Wednesday 21 March 2018    (other days)
Wednesday of the 5th week of Lent 

Office of Readings

If this is the first Hour that you are reciting today, you should precede it with the Invitatory Psalm.

O God, come to our aid.
  O Lord, make haste to help us.
Glory be to the Father and to the Son
  and to the Holy Spirit,
as it was in the beginning,
  is now, and ever shall be,
  world without end.

Lord, who throughout these forty days
for us didst fast and pray,
teach us with thee to mourn our sins,
and close by thee to stay.
As thou with Satan didst contend
and didst the victory win,
O give us strength in thee to fight,
in thee to conquer sin.
As thou didst hunger bear, and thirst,
so teach us, gracious Lord,
to die to self, and chiefly live
by thy most holy word.
And through these days of penitence,
and through thy Passiontide,
yea, evermore in life and death,
Jesus, with us abide.
Abide with us, that so, this life
of suffering overpast,
an Easter of unending joy
we may attain at last.

Psalm 17 (18)
Thanksgiving for salvation and victory
I love you, Lord, my strength.
I will love you, Lord, my strength:
  Lord, you are my foundation and my refuge,
  you set me free.
My God is my help: I will put my hope in him,
  my protector, my sign of salvation,
  the one who raises me up.
I will call on the Lord – praise be to his name –
  and I will be saved from my enemies.
The waves of death flooded round me,
  the torrents of Belial tossed me about,
the cords of the underworld wound round me,
  death’s traps opened before me.
In my distress I called on the Lord,
  I cried out to my God:
from his temple he heard my voice,
  my cry to him came to his ears.
Glory be to the Father and to the Son
  and to the Holy Spirit,
as it was in the beginning,
  is now, and ever shall be,
  world without end.
I love you, Lord, my strength.

Psalm 17 (18)
The Lord saved me because he loved me.
The earth moved and shook,
  at the coming of his anger the roots of the mountains rocked
  and were shaken.
Smoke rose from his nostrils,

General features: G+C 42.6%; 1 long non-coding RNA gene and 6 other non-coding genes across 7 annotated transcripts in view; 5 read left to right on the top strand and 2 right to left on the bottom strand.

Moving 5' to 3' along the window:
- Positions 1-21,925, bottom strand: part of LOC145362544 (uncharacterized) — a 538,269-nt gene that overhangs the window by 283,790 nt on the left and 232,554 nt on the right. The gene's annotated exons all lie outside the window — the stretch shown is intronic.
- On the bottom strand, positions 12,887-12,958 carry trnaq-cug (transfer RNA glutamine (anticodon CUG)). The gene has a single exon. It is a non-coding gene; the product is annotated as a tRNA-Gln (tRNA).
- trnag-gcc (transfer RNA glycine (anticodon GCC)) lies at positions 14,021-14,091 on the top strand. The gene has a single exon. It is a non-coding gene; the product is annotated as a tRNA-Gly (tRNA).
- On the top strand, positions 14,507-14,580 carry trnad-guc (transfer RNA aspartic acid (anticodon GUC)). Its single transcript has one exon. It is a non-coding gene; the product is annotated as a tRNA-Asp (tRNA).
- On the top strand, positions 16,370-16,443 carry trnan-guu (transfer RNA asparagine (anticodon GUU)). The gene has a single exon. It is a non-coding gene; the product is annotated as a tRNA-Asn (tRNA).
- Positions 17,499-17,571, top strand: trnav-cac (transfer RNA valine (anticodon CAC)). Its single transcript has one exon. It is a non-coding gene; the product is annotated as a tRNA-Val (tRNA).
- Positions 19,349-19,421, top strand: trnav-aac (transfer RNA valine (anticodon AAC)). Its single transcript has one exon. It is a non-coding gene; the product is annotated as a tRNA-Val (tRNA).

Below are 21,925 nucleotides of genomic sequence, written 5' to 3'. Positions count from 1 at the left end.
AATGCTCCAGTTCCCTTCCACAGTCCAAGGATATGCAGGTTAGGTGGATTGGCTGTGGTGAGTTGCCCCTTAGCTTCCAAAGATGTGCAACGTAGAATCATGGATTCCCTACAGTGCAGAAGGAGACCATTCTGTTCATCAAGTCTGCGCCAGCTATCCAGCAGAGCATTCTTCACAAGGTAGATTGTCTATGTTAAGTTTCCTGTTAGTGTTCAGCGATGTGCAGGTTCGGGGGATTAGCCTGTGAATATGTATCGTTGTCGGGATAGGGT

consuming fire came from his mouth,
  from it came forth flaming coals.
He bowed down the heavens and descended,
  storm clouds were at his feet.
He rode on the cherubim and flew,
  he travelled on the wings of the wind.
He made dark clouds his covering;
  his dwelling-place, dark waters and clouds of the air.
The cloud-masses were split by his lightnings,
  hail fell, hail and coals of fire.
The Lord thundered from the heavens,
  the Most High let his voice be heard,
  with hail and coals of fire.
He shot his arrows and scattered them,
  hurled thunderbolts and threw them into confusion.
The depths of the oceans were laid bare,
  the foundations of the globe were revealed,
at the sound of your anger, O Lord,
  at the onset of the gale of your wrath.
He reached from on high and took me up,
  he lifted me from the many waters.
He snatched me from my powerful enemies,
  from those who hate me, for they were too strong for me.
They attacked me in my time of trouble,
  but the Lord was my support.
He led me to the open spaces,
  he was my deliverance, for he held me in favour.
Glory be to the Father and to the Son
  and to the Holy Spirit,
as it was in the beginning,
  is now, and ever shall be,
  world without end.
The Lord saved me because he loved me.

Psalm 17 (18)
You, O Lord, are my lamp, my God who lightens my darkness.
The Lord rewards me according to my uprightness,
  he repays me according to the purity of my hands,
for I have kept to the paths of the Lord
  and have not departed wickedly from my God.
For I keep all his decrees in my sight,
  and I will not reject his judgements;
I am stainless before him,
  I have kept myself away from evil.
And so the Lord has rewarded me according to my uprightness,
  according to the purity of my hands in his sight.
You will be holy with the holy,
  kind with the kind,
with the chosen you will be chosen,
  but with the crooked you will show your cunning.
For you will bring salvation to a lowly people
  but make the proud ashamed.
For you light my lamp, O Lord;
  my God brings light to my darkness.
For with you I will attack the enemy’s squadrons;
  with my God I will leap over their wall.
Glory be to the Father and to the Son
  and to the Holy Spirit,
as it was in the beginning,
  is now, and ever shall be,
  world without end.
You, O Lord, are my lamp, my God who lightens my darkness.

Repent and do penance.
Make yourselves a new heart and a new spirit.

First ReadingHebrews 6:9-20 ©
God’s fidelity is our hope
You, my dear people – in spite of what we have just said, we are sure you are in a better state and on the way to salvation. God would not be so unjust as to forget all you have done, the love that you have for his name or the services you have done, and are still doing, for the saints. Our one desire is that every one of you should go on showing the same earnestness to the end, to the perfect fulfilment of our hopes, never growing careless, but imitating those who have the faith and the perseverance to inherit the promises.